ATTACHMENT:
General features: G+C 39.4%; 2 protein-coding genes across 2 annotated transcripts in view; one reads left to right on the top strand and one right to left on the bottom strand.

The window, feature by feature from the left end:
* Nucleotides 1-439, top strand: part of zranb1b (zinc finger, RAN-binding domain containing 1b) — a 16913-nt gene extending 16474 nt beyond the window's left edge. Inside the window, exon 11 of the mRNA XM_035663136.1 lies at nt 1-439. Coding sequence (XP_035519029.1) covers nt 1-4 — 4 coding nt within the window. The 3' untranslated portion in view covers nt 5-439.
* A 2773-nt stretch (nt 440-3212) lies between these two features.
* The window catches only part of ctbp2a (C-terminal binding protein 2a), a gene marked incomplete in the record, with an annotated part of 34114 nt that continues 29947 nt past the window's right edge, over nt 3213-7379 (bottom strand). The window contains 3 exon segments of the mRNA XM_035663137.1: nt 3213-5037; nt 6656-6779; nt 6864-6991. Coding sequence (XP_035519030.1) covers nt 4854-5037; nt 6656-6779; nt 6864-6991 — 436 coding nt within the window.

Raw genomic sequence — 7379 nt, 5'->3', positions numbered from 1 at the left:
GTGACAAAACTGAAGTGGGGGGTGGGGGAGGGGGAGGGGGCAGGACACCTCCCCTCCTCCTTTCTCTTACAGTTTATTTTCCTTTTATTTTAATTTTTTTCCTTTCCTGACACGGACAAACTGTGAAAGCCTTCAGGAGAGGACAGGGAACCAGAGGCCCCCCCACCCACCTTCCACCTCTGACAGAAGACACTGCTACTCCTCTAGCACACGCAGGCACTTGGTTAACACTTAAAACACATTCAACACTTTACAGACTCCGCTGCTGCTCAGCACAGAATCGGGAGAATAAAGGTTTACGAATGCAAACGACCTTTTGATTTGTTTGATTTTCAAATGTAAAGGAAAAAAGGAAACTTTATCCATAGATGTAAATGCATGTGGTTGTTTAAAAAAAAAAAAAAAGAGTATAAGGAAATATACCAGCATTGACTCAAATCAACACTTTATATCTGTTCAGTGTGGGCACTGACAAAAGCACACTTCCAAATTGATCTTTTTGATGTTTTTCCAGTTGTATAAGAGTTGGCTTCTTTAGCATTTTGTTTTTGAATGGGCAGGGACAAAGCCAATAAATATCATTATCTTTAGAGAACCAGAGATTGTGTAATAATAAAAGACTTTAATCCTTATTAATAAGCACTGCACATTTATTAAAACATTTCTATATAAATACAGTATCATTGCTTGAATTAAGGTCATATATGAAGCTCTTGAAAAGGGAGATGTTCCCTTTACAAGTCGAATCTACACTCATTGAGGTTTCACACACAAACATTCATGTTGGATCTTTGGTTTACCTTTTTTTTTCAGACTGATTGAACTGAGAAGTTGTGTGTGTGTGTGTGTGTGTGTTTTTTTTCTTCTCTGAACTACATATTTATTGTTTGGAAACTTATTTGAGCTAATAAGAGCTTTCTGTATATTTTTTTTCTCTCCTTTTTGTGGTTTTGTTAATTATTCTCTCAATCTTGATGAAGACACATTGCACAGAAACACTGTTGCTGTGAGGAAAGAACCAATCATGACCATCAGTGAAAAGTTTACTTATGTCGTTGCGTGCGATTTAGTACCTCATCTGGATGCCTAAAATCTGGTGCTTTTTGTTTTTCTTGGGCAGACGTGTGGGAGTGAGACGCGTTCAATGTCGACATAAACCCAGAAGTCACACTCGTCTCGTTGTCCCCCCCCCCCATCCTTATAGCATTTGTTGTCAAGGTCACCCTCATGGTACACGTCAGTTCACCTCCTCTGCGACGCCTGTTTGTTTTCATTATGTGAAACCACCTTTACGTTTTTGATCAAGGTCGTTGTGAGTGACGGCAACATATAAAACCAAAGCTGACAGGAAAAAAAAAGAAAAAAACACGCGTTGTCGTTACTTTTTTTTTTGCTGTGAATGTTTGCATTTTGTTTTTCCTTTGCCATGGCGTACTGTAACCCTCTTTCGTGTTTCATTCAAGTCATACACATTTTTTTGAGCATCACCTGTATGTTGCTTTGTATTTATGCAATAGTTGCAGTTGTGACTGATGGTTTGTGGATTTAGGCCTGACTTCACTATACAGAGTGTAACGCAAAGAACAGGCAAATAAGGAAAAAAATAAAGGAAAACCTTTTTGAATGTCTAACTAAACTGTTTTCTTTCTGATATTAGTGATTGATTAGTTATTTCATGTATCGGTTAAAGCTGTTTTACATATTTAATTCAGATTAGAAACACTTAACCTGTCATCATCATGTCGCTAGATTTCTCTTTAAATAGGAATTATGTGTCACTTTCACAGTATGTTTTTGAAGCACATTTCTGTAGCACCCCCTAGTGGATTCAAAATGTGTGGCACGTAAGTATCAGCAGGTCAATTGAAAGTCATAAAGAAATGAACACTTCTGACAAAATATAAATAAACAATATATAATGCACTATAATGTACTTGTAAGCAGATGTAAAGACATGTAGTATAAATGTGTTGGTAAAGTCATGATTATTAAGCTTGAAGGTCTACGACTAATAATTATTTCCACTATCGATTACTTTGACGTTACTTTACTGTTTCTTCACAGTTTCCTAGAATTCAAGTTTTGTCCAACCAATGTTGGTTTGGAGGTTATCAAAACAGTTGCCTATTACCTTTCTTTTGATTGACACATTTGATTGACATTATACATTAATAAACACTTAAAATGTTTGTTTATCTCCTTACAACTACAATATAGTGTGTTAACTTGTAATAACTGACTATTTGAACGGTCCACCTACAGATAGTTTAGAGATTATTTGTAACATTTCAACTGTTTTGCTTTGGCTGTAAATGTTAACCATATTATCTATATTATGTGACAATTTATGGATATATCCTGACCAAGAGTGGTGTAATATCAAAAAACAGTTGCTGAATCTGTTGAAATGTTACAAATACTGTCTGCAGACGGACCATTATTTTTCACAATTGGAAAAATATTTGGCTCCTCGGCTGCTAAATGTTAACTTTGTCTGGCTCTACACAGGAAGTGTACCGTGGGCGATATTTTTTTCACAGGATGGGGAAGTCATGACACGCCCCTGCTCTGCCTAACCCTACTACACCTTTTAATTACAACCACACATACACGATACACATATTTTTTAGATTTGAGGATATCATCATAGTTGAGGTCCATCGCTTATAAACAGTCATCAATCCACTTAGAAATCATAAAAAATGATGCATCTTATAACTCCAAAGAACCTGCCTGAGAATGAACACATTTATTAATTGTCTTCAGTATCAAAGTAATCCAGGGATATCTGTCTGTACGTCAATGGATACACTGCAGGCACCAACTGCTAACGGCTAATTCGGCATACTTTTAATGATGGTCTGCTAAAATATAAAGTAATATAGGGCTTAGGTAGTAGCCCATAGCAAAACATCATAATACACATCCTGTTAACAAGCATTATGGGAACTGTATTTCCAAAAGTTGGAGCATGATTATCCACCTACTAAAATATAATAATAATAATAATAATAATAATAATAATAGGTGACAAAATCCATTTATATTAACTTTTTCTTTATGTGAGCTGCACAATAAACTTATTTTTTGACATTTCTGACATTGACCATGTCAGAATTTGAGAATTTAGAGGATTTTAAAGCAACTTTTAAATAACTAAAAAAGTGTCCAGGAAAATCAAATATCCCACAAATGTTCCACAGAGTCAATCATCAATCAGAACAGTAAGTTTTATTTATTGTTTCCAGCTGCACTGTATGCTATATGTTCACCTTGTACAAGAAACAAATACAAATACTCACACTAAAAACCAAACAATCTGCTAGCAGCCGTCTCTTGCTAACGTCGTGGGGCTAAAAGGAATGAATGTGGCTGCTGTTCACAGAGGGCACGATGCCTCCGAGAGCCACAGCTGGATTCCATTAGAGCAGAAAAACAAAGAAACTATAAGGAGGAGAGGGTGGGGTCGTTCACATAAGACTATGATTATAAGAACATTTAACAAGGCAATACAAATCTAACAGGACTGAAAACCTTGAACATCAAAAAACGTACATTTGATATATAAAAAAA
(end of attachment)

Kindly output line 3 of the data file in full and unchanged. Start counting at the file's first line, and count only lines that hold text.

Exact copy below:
* Nucleotides 1-439, top strand: part of zranb1b (zinc finger, RAN-binding domain containing 1b) — a 16913-nt gene extending 16474 nt beyond the window's left edge. Inside the window, exon 11 of the mRNA XM_035663136.1 lies at nt 1-439. Coding sequence (XP_035519029.1) covers nt 1-4 — 4 coding nt within the window. The 3' untranslated portion in view covers nt 5-439.